Active seniors reap not only physical, but mental rewards—from stress relief to improved brain function and enhanced social relationships. For these reasons, local physical therapists and fitness trainers recommend regular exercise to maintain a healthy lifestyle.“Exercise is important for so many reasons—it makes you feel better, helps your sleep, improves heart and bone health, controls weight and maintains muscle mass—but it is especially important for seniors who want to maintain their independence,” says Becky Woods, lead physical therapist and certified exercise specialist at St. Luke’s Hospital.

Exercise also is correlated with increased longevity and decreased risk of injury from falling or frailty, says Dale Huff, owner of NutriFormance. “Being active lends itself to being more social and being capable of experiencing life when traveling or on vacation,” he adds.

For seniors looking to jump-start a regular workout schedule or maintain a fitness regimen, trainers recommend finding pleasurable activities. “Most people who drop out of exercise programs do so because they are not having fun. People will repeat those activities that are enjoyable,” says Joe Olivastro of J.O.E. Inc. “We have found that clients start exercising for wellness reasons but stick with it for the friends they meet, the improved self-esteem, extra energy gained—and yes, the fun they have.”

A recommended complete fitness routine to maintain a healthy lifestyle involves daily stretching, 30 minutes of aerobic exercise five times per week and strength-training twice a week. Olivastro says engaging in multiple different exercises per week when fulfilling those requirements will help maintain enthusiasm for your workout. Sports such as golf, tennis, swimming and biking are recommended for seniors, as well as fitness classes, including yoga and personal training. Whatever your activity preference, Huff says the key is to keep moving. “You should find a way to challenge yourself every day and avoid prolonged sitting and inactivity ruts, such as afternoon naps and watching favorite TV shows in the middle of the day.”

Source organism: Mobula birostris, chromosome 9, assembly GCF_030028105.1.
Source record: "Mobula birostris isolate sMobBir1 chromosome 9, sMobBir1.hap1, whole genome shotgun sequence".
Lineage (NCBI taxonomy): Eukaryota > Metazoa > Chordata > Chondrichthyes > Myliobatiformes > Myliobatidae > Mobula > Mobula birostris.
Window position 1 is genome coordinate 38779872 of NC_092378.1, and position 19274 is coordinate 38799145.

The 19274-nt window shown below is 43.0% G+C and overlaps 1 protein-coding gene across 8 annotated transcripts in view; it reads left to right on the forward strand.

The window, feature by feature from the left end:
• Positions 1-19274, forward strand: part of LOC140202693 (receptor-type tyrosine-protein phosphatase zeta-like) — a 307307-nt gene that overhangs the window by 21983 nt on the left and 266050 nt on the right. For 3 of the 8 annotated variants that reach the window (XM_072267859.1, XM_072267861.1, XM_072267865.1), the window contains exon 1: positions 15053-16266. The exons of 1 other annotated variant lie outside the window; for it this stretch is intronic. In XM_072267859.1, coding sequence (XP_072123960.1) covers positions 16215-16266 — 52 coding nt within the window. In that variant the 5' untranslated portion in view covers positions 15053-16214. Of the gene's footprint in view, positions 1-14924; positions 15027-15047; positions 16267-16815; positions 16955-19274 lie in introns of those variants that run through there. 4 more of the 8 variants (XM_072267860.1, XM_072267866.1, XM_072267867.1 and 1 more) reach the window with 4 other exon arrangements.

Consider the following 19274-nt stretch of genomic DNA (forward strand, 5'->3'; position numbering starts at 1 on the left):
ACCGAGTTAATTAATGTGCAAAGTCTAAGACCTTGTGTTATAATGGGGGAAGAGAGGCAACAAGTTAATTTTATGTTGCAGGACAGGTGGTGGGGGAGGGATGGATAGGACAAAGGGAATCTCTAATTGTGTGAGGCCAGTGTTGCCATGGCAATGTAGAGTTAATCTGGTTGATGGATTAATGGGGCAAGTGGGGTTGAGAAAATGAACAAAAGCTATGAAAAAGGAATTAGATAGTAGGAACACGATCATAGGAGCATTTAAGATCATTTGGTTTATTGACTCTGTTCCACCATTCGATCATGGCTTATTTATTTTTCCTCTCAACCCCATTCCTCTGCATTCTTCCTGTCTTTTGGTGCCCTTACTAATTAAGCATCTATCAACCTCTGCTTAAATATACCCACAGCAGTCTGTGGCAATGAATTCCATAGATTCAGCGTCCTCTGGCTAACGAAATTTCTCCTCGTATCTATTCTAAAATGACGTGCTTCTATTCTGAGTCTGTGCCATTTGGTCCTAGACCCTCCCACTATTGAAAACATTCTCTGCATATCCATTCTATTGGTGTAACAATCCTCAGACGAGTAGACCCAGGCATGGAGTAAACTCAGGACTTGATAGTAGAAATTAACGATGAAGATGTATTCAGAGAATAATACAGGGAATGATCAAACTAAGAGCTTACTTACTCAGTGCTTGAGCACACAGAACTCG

A range of local hospitals and fitness centers offer options for senior exercise. At St. Luke’s Hospital, seniors can join weekly hour-long fitness classes such as yoga for $10 per session. Other workout sessions cater to specific health needs, including classes for those with osteoporosis and diabetes. In addition, the hospital offers supervised exercise programs where participants meet one-on-one with a therapist to formulate and perform a personally tailored fitness routine. “Participants meet with a nurse for education on their individual fitness, then they are guided in supervised exercise,” Woods says. The popularity of the fitness programs—particularly one-on-one training—has grown rapidly, with more than 200 participants attending classes each day, she adds. Classes for specific health needs and personal training range from $15 to $25 per session. Huff’s Nutriformance facility also offers personal training, in addition to other fitness services, such as endurance training and physical therapy, while Olivastro’s boutique personal training studio specializes in personalized fitness training for de-conditioned seniors.

But before rushing into a new exercise program, therapists say it is important for seniors to consult a doctor. Once you have the green light from a physician, trainers recommend building up to the desired activity level to avoid burnout. “Most people don’t stay with an exercise program long enough to enjoy the benefits,” Olivastro says. “Instead, they start out too hard, get sore and quit. In the fitness game, slow and steady wins the race.”

More Retirement Lifestyle articles.